I think a lot of problem solving can be summarized into two steps.
- Generate possible approaches to solve said problem.
- Go drill down on that approach and go as far as you can with that approach. Pray to God you didn’t make an assumption that will kill your approach and lead you to a dead end.
In computer science, the two of the most fundamental graph searching algorithms are breadth first search and depth first search. I think #1 ties into breadth first search, and #2 ties into depth first search.
I’ve come up with a good example of how both works!
Let’s say that you want to get a phone number of a student at your school. Let’s call him Greg.
Now the constraint is that you don’t have a phone book(which is effectively an index). No Google, no internet. NOTHING. Pretend this was in the 70s. How would you get this guy’s number?
Breadth First Search Approach:
One approach is ask all of your friends. You ask your close friends Sarah, Matt, and Caleb.
They say no, but they give you a list of their friends who could have Greg’s number.
So you put those people’s names, and you go hunt them down. Let’s call them Abby, Bacon, Chris, Duncan, and Erfan.
But they don’t have Greg’s number either, so they all give you their friends contact. You poll them into a huge list.
Now you use that list to ask those people. You do this over and over until you find Greg’s number. Or the man himself =D.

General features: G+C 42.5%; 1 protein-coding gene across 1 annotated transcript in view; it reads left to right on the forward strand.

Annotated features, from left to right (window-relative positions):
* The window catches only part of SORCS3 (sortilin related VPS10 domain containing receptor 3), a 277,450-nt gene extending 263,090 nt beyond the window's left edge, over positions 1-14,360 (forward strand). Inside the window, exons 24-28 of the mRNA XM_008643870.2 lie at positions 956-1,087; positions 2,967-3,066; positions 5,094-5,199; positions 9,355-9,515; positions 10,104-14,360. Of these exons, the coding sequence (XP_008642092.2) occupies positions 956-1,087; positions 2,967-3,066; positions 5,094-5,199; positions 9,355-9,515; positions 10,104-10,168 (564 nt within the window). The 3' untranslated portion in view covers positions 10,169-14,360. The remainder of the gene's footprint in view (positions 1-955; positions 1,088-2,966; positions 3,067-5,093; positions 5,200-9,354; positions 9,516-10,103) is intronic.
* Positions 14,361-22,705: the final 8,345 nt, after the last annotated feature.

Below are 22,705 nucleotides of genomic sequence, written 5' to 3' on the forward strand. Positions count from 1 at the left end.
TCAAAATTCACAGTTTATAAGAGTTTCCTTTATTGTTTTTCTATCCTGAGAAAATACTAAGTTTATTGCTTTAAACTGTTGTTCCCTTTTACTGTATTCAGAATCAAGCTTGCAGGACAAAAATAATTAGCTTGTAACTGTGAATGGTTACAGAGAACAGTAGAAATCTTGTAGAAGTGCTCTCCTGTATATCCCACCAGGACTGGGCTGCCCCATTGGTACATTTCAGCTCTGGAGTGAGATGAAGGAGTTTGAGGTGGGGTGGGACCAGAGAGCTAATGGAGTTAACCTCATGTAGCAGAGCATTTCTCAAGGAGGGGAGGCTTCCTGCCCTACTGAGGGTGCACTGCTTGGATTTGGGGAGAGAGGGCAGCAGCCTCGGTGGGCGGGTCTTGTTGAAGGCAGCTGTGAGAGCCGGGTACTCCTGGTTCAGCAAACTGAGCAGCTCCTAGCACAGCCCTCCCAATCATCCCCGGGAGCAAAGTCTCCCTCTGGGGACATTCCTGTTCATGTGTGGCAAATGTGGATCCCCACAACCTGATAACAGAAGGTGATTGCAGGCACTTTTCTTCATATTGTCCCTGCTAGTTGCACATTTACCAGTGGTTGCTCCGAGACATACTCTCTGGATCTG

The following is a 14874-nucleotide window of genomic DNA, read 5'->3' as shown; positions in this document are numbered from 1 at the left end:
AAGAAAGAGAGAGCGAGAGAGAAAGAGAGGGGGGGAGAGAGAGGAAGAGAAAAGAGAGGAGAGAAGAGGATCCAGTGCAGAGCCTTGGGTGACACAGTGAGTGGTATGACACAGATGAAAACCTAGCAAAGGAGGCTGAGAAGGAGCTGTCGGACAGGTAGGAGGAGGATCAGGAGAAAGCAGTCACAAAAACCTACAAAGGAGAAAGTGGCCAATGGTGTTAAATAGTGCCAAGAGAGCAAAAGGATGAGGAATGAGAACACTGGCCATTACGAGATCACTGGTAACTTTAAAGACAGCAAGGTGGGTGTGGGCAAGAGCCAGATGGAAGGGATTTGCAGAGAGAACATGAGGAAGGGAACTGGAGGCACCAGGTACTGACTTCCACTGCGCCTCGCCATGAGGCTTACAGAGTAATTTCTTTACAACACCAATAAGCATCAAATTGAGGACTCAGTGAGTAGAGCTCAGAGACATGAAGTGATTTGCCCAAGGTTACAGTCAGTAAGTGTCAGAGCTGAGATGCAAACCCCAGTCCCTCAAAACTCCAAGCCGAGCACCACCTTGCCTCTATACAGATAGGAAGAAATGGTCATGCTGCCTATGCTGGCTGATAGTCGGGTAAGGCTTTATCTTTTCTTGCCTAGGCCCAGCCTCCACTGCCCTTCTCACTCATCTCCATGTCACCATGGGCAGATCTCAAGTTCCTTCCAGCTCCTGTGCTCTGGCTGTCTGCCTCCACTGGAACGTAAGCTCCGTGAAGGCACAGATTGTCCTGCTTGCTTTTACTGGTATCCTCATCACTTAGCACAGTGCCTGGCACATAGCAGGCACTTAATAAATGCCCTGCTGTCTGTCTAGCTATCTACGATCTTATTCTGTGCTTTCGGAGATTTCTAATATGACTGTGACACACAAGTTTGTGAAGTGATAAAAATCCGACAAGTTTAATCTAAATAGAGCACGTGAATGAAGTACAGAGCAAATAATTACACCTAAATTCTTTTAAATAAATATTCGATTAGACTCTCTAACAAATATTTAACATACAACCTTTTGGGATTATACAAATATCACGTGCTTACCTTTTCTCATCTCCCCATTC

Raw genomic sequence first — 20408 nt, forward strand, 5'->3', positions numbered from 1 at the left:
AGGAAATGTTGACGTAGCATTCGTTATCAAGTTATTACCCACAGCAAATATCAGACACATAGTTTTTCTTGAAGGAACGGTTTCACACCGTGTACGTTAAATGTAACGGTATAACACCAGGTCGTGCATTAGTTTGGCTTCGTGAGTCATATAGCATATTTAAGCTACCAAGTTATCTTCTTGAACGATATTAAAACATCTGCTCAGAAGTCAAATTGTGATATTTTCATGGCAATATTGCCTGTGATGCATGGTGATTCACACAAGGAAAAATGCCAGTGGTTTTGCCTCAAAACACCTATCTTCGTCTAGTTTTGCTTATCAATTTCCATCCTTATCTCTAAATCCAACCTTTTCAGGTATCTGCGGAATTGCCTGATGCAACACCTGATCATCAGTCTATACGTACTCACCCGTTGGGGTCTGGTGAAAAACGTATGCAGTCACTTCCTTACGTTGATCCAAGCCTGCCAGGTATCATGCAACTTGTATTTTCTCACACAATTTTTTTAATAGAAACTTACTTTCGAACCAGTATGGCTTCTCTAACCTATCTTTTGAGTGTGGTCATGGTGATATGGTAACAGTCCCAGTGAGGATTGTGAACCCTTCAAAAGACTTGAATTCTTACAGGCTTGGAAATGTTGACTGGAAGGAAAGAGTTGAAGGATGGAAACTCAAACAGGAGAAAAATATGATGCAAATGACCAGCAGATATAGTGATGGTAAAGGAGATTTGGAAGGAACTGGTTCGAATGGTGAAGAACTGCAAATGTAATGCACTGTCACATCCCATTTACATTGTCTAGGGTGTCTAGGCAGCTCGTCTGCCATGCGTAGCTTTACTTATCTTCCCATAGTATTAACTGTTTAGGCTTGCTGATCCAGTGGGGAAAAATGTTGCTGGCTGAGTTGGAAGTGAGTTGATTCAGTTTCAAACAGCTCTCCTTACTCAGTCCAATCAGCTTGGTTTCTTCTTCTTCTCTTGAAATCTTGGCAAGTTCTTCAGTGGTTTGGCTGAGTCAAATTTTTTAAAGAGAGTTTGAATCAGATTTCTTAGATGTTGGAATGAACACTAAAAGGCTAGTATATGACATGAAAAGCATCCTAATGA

Depth first Search Approach
Instead of asking your friends one by one, you pick one friend you like the most. Matt.
You ask Matt. Matt doesn’t have Greg’s number. But Matt points you to David.
You ask David. David doesn’t have Greg’s number, but he thinks Peter has Greg’s number.
You ask Peter, who refers you to Nathan, and Nathan refers you do whoever else, and you do this until you find the person who has Greg’s number.
I would like to say that both approaches to get Greg’s number are valid, but there are definitely tradeoffs of picking either breath first search or depth first.
Problem Solving and Graph Algorithms
First, you have to generate all possible approaches. You go through all of them, evaluate their potential. Now these ideas can lead to other sub-ideas, so you explore them at a very shallow level. But you don’t want to chase the rabbit too hard - you want to see things at surface level.
Afterwards, you pick an idea that you predict to be effective. You drill down on that idea hard, and go for it.
Effectively, you’re using bfs and dfs for problem solving. Of course, depending on your results of dfs, you could climb back up and swap to bfs instead. So the analogy here isn’t 1:1.